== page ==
Online loan unanswered questions

The following chart from ratings agency Kroll Bond would raise eyebrows in any start-up, but for one online lender in particular, it poses troubling questions (click to enlarge).

That’s the total loans made to Marlette Funding, a Wilmington, Delware-based lender started by a group of former Barclays employees in 2013. It took them just ten months to reach $200 million – a milestone reached by the Lending Club after 5 years, Bloomberg noted. – then just a few more quarters to nearly double that figure to $395 million in Q3 2015.

But at the end of last year, the company’s meteoric growth faltered quarter-on-quarter, with creations dropping 21% to $312.5 million in the fourth quarter of 2015 – even though that remains up 51% year-on-year, a sharp slowdown from the 230% year-on-year growth it had recorded in the third quarter.

The sudden slowdown holds lessons for an industry that has had to dramatically raise interest rates for riskier borrowers to maintain investor appetite and has been facing rising delinquencies since the middle of last year. . What is even more interesting is what he suggests about borrower behavior in online lending.

Outside of consumer advertising, online lenders have basically two ways to find borrowers: the first is direct mail, an analog marketing channel that digital startups have embraced so wholeheartedly that they’ve helped significantly increase letter volumes. The second is aggregation sites, where loans from different lenders are listed together and can be ordered by cost.

These are the sites that have caused problems for Marlette, says general manager Jeffrey Meiler.

“We’ve found, typically in these situations, that brokers or digital brokers … optimize for their interests, and it’s not always in a lender’s interest,” he says.

Some of the dynamics at play are intuitive – if a group of lenders compete on price in a market, the lender willing to push its underwriting standards and pricing is likely to win customers.

Others are a little strange. “The people scrolling down are of lower quality. It’s not just about competition, it’s about placement,” says Meiler. It might have something to do with the general idea that people research a loan thoroughly – and presumably try to find the lowest possible price – are the people who need the loan the most, which, all things being equal moreover, is correlated with poorer loan performance (this is why banks prefer to lend to people who do not need the money). So if you don’t pay the broker for a high-level placement, you end up competing with lesser-quality borrowers.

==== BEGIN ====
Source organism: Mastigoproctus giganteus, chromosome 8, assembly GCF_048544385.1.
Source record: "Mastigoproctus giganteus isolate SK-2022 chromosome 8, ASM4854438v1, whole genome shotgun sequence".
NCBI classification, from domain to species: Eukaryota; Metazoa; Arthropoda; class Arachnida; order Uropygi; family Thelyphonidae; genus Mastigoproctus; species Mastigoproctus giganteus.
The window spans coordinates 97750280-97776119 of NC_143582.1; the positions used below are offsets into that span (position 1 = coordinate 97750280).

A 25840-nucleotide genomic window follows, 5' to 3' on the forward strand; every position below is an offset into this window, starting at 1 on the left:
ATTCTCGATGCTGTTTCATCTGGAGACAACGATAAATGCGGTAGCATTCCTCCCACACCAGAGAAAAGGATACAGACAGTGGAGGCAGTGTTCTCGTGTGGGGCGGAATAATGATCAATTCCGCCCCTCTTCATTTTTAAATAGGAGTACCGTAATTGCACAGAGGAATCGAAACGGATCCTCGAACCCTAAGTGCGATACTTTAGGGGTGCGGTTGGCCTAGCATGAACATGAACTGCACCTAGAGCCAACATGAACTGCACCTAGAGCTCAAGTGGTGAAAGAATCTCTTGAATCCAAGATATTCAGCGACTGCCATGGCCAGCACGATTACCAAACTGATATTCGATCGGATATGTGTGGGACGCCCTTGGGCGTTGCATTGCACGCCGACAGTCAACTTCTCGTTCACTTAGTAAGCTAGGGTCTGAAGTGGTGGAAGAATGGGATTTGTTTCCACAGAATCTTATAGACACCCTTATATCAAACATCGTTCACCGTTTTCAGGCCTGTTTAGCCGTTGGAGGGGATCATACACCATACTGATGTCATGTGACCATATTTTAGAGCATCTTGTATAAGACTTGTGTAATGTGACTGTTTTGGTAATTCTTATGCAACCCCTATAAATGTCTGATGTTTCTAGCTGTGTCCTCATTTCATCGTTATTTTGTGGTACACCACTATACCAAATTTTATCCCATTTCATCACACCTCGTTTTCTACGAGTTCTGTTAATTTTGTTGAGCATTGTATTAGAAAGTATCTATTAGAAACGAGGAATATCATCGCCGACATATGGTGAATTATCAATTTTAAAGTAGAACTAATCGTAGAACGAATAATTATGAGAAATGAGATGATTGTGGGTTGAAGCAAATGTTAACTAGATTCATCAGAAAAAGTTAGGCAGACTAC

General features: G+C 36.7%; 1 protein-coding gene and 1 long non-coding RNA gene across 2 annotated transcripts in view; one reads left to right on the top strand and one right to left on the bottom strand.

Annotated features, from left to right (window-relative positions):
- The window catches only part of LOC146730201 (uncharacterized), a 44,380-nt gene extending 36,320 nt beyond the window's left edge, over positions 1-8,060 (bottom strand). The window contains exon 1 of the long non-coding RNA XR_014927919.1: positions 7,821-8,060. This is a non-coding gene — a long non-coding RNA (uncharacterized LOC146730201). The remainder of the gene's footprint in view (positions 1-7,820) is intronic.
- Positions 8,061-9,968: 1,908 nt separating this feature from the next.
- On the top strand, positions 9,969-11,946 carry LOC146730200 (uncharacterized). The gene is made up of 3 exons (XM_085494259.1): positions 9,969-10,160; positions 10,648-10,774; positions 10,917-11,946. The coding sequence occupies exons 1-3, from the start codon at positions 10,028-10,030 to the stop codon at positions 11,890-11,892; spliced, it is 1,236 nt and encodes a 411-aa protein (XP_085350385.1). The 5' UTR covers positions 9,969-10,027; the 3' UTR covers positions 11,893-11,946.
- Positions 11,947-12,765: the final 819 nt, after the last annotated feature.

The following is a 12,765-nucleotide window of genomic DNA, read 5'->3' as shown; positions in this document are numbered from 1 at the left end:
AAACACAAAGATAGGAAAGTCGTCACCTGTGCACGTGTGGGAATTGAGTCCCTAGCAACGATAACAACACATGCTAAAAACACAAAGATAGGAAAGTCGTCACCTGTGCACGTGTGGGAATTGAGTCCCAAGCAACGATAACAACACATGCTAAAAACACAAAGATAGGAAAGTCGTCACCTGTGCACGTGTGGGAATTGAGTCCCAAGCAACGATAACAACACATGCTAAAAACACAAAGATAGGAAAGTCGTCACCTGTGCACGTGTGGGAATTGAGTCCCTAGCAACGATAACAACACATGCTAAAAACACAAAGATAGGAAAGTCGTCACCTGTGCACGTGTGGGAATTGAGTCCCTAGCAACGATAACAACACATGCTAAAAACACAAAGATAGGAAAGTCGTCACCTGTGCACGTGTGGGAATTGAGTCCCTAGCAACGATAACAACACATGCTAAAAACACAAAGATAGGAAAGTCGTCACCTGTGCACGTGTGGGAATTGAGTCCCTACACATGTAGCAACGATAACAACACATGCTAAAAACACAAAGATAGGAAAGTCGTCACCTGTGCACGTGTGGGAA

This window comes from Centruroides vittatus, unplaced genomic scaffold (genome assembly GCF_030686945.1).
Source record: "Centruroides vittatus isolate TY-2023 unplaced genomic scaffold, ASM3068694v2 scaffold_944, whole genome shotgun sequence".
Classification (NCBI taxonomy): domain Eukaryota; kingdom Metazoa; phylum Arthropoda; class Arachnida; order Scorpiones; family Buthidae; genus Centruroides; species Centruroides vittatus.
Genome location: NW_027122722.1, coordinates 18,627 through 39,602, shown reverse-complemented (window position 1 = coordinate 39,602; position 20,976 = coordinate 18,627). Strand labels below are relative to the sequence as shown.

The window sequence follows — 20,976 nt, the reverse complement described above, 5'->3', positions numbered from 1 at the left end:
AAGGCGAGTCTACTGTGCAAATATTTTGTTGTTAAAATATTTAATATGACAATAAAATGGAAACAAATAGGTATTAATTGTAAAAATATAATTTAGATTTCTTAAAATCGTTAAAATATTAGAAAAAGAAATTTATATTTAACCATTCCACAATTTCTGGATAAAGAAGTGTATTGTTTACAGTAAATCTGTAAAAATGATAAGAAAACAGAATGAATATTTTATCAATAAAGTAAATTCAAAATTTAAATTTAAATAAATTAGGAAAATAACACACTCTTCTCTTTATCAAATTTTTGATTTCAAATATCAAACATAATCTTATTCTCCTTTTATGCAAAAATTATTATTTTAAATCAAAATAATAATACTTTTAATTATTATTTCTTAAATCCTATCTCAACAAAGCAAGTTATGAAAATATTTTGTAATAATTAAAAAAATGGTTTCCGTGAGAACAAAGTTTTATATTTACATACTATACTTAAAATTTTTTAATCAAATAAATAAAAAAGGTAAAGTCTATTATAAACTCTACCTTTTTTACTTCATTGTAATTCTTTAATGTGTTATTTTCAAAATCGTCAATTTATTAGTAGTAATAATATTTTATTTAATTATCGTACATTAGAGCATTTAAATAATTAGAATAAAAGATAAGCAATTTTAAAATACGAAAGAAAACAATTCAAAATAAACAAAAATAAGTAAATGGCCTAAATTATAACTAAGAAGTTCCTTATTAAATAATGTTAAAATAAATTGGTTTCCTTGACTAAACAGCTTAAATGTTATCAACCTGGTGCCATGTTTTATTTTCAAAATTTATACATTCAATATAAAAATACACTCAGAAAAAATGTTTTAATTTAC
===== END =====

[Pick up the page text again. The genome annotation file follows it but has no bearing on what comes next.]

All this in the context of an industry that had 163 online lenders in 2015, according to IbisWorld, compared to just 10 in 2010. All of these companies are trying to grow as fast as possible, even if they are in a business where rapid growth is not necessarily a good thing. Investors have been happy to give these companies ample cash to lend, with the key dynamic over the past year being a lack of demand from the borrower side, not a lack of cash from end buyers for these loans.

Now the mood has changed. Delinquencies rose on loans from market leaders Lending Club and Prosper Marketplace, which were forced to raise rates to maintain the risk premium for investors who are unsettled by the broader market turmoil. We’ve speculated previously about what these moves might signal for a certain type of American consumer, particularly against the backdrop of rising subprime mortgage defaults.

But taken with Marlette’s experience above, there are other unanswered questions which, to us at least, seem quite interesting (if these questions have in fact already been answered, let us know in the comments ):

1) Where do online loans fall in the debt hierarchy? If you’re someone with a mortgage, car loan, credit card, and loan that you got online through an aggregator site, which one do you stop paying first? It seems likely that your relationship with a website is probably less important to you than your relationship with your credit card or mortgage provider.

2) What did borrowers from online lenders actually do with the money? We know people say they use loans from Lending Club, for example, to pay off their credit card debt, but is that really happening and, if so, how quickly do they top up? their credit card again?

3) Did easy access to online credit make it easier for borrowers to stack loans, meaning they borrowed from multiple websites at the same time? What is the extent of this?

The other thing to consider, as online lenders and their lenders grapple with a changing credit environment after a long period of remarkable calm, is the ability of these companies to collect their debts. Marlette, for example, outsources its collections to a third party. Others have boasted of having no defaults, a boast that leaves them inexperienced in the legally tricky world of debt collection.

Marlette, whose loans were recently bundled and sold as bonds by Citi, describes its slowing growth as a sign of responsible lending. Meiler says reducing their reliance on aggregation sites has improved credit quality.

“We took a step back from the original point of view to make that happen. I think other platforms have taken the lead,” he says.

Related links:
The short history and long future of the online lending industry – Forbes
U.S. online lending credit deteriorates, here’s the data – FT Alphaville
Lending Club raises rates for riskiest borrowers – FT Alphaville

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David A. Albanese